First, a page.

We’re firmly of the opinion that a well-designed, well-informed infographic can, in some ways, get across information better than the written word. And the man behind Blue & Green Tomorrow’s array is Ben Willers.
Since joining us in January this year, Ben has produced infographics on an array of subjects, including UK renewable energy generation, pollution and waste in local authorities and the Pacific Island nations that are fighting a losing battle against climate change.
He also played an integral part in our Green Investment Bank HQ series, in which produced a recommendation of where it should be located, based on a number of important factors. This is on top of having infographics published in each of our last three in-depth reports, on limitless clean energy, sustainable tourism and sustainable investment.
Ben’s data visualisation brilliance led him to receive an award by David McCandless last year and to be longlisted at this year’s Information is Beautiful Awards. And the best part is that two of his recognised pieces were exclusively designed for Blue & Green Tomorrow.
Regular visitors to our site will have seen us launch our first round of crowdfunding recently, to help fund our next three in-depth reports on sustainable investment, ethical retail and responsible media. In pledging to our cause, individuals will receive rewards based on how much they give us. And everyone who pledges £10 or more will receive an exclusively-designed postcard-sized infographic, made by Ben himself.
We drew back the curtain on Ben (not that we hide him behind one) and caught up with him to find out more about his career and the power of a good infographic.
Where does your love for data visualisation stem from?
I remember reading Information is Beautiful by David McCandless in the gift shop when visiting the Nottingham Contemporary in April 2010, several months before I began my MA and before I had decided what I was going to study. I remember thoroughly enjoying it and I guess it left a lasting impression.
Two of your pieces of work for B> were longlisted at this year’s Information Is Beautiful Awards. Why did you choose to enter each one?
I felt the stories they communicate are really interesting and reveal a lot about how the UK and the world in general has altered over the past three or four decades. Both contain a lot of complex data and reveal patterns that are only highlighted when presented visually.
How did you go about creating the World of CO2 infographic? What was the process?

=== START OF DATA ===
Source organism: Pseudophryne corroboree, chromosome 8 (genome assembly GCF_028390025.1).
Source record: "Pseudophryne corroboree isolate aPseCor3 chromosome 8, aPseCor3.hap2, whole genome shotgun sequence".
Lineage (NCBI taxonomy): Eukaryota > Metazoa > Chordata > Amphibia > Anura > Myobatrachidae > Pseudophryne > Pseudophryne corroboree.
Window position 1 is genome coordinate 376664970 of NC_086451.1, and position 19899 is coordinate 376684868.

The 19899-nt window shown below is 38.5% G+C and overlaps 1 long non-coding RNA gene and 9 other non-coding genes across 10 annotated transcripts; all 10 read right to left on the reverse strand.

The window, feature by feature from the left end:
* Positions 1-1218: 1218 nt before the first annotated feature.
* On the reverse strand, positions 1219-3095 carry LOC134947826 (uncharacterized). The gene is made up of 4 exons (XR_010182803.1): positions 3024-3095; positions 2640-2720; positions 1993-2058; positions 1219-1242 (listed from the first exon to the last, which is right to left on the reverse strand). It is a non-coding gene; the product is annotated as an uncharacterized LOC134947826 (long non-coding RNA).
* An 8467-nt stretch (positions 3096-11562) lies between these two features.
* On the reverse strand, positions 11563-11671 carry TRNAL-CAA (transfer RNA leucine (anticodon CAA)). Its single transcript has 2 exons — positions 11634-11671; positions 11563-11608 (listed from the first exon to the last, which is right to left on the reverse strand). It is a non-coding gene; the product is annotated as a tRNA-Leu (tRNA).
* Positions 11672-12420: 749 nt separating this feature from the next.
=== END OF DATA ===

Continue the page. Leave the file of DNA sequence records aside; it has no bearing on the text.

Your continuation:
It is fairly common knowledge that China is the most polluting when it comes to CO2 emissions, but the US is worse per capita. I wanted to explore how these countries compared to the rest of the world and also how trends have changed over time.
And the energy consumption infographic?
I stumbled across this data and immediately wanted to understand it better, so I began assembling a series of charts I quickly made in Excel, then compiled them together into one document and developed it from their.
What makes a good infographic in your eyes?
The goal must be to enlighten the viewer to see something that was not visible before. I prefer it when the reader is provided with an opportunity to identify these patterns themselves, rather than being told what we should be looking for, or how this data should make us feel.
Show us some of your favourite infographics from around the world, and explain why they’re your favourites.
This piece by Michael Deal visualises all the important information from the 2010 World Cup. Each 90 minute match is unique is its own way and I could spend hours comparing the different play styles.
I also like this piece from Nathan Yau which looks at vehicles involved in fatal crashes. It is immediately understandable and the findings are different to what I expected, with fewer accidents in the winter months.
You won an award last year from David McCandless, a real guru in the infographic scene. How did that come about and how did it feel?
I heard about the competition on Twitter, we were asked to visualise the financial crisis in Europe. I tried to make this complex subject as simple as I possibly could and learned quite a lot myself during the process. Having my work featured on a site like that was great!
What was the first infographic you made?
I made a timeline of when certain companies were founded over the last two centuries, it was quite interesting to see how long some like Nokia and IBM have been around.
Any tips for aspiring data visualisers?
Always assume your audience is highly intelligent, but lacking in knowledge of the subject you are covering.
What are you currently working on?
A piece for Al Jazeera which examines how much money has been raised and spent in the run up to the presidential election in the US.
Your work was exhibited in Paris earlier this year. You must have been pleased with that?
It was really great to have work featured in the same place as many other well known and respected designers!
Finally, what impact can a good infographic have on a reader?
They can place a new perspective on things and sometimes reveal things we weren’t even looking for. Of course sometimes they just look really cool!
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